Award Spotlight: Ambassador Advocate Award
Since 1912, advocacy has been at the core of the Girl Scouts movement—we take action on issues that affect the lives and rights of girls and women worldwide. One person who epitomizes advocacy is Martin Luther King, Jr. This iconic activist saw something that needed to be changed and did something about it, by creating a nonviolent movement to gain civil rights for African Americans in the 1960s.
Today, we celebrate his birthday (he was actually born on January 15, 1929 in Atlanta), and Ambassadors on the Your Voice, Your World Leadership Journey have a chance to learn just how powerful advocacy can be. How often have you seen something that really needed to be changed and wondered, Why isn’t someone doing something about that? Well, you can!
Ambassadors earning the prestigious Advocate Award take eight steps for advocacy. They:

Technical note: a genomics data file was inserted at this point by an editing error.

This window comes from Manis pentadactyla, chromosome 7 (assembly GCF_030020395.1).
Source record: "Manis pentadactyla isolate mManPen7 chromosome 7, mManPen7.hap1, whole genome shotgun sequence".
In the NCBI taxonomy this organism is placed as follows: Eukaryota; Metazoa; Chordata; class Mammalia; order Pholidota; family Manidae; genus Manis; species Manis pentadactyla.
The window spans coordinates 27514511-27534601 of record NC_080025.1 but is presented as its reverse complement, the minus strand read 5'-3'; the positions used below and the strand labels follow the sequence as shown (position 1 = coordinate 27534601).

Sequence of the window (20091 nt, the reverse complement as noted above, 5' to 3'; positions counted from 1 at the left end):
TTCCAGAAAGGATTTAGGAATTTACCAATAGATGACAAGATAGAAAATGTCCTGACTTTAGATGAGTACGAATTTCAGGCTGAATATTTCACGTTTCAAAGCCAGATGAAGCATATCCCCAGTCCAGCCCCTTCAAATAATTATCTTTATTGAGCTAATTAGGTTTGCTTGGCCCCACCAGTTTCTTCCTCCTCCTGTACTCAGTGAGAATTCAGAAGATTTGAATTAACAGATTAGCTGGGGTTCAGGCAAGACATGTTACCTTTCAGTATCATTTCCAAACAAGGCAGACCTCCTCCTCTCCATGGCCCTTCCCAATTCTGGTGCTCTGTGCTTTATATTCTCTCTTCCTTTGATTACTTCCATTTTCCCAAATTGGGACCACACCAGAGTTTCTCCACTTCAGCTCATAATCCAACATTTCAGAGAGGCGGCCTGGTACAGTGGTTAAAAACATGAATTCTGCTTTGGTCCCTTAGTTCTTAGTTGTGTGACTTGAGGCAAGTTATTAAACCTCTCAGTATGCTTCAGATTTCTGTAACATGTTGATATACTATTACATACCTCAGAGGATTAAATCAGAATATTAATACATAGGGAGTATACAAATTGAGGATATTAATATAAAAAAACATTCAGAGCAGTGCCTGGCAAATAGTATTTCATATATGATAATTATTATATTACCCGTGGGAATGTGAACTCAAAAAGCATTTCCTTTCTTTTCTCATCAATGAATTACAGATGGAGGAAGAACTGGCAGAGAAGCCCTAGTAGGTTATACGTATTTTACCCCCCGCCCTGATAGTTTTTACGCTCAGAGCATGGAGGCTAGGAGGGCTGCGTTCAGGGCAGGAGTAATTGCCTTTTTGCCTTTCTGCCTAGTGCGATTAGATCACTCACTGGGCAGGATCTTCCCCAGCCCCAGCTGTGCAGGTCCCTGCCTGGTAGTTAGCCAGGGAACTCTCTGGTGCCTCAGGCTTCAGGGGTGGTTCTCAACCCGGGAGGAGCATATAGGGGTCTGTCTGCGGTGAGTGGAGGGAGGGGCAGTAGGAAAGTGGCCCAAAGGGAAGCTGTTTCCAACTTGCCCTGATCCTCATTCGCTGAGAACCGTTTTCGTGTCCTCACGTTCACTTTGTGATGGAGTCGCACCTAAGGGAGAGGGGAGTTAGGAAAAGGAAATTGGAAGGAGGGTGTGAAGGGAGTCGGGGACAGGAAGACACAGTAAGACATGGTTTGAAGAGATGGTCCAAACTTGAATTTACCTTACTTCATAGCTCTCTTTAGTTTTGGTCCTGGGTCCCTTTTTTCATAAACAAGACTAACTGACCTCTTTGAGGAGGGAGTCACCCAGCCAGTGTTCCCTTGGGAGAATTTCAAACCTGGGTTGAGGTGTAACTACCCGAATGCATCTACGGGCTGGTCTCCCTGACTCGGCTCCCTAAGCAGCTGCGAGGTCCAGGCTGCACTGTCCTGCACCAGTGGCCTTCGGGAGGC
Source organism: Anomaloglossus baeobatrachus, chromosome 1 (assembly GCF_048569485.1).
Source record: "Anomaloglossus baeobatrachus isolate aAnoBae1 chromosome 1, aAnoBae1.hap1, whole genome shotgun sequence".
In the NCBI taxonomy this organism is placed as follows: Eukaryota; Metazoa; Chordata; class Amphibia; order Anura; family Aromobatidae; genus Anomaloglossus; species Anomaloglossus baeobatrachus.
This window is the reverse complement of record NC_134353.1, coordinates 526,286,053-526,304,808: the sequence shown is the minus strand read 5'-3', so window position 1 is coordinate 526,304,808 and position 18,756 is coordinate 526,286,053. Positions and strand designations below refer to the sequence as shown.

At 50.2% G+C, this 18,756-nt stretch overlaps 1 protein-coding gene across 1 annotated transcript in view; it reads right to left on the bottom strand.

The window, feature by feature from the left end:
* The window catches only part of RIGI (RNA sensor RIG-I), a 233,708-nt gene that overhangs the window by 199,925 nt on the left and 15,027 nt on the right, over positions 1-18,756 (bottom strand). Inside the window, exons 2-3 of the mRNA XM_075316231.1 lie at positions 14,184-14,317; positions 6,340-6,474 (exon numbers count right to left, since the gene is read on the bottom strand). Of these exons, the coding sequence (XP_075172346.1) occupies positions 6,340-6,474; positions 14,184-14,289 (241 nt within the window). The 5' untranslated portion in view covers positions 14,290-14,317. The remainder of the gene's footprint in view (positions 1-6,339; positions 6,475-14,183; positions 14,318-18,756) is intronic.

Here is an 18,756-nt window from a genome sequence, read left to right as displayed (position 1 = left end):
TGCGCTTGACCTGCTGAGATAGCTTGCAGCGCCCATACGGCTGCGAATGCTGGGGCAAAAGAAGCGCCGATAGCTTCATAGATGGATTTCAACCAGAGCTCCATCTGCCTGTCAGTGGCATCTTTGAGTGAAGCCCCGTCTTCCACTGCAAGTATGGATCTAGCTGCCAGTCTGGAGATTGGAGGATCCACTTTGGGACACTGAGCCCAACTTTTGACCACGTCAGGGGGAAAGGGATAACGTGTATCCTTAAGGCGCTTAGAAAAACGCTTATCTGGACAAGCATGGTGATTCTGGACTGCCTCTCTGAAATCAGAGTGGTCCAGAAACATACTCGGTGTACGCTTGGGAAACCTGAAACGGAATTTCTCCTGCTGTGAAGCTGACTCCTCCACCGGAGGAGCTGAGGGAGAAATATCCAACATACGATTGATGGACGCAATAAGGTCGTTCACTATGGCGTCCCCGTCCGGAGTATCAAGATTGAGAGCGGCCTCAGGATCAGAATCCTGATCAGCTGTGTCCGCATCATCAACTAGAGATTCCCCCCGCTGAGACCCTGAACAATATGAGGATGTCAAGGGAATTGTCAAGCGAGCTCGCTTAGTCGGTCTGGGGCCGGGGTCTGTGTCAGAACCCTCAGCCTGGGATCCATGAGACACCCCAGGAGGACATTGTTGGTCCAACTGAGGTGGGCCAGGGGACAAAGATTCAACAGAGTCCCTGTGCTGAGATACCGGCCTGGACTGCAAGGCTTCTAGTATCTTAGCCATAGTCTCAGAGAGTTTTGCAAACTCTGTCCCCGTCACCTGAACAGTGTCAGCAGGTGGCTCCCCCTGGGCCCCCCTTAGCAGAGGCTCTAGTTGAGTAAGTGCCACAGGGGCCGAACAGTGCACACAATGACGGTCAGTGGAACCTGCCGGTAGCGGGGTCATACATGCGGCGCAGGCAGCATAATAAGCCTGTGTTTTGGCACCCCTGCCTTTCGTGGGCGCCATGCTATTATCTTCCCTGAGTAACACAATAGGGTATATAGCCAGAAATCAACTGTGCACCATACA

1. Find a cause—one they are passionate about, can speak up for, and act on.
2. Tune in—learn more about their cause.
3. Harmonize—find others working on their cause, get assistance, and form alliances.
4. Identify the VIPs (very important people)—meet people who have the influence to help.
5. Prepare a pitch—define a plan and propose a workable solution.
6. Make a pitch—take the plan to the VIPs.
7. Close the loop—acknowledge the people who helped and pass their efforts forward.
8. Reflect and celebrate—about what was learned and how it will make a difference.
King became the youngest person, at age 35, to receive a Nobel Peace Prize—and turned the prize money over to the movement. Many Girl Scouts use this national holiday as a service day—a chance to take action or further a cause. For example, the American Red Cross invites local Girl Scouts to support the MLK Day of Service preparedness activities and educate their communities. To find out more, contact your local Red Cross by visiting www.redcross.org and entering your zip code. Let this inspirational leader help you take action and make a difference in the world.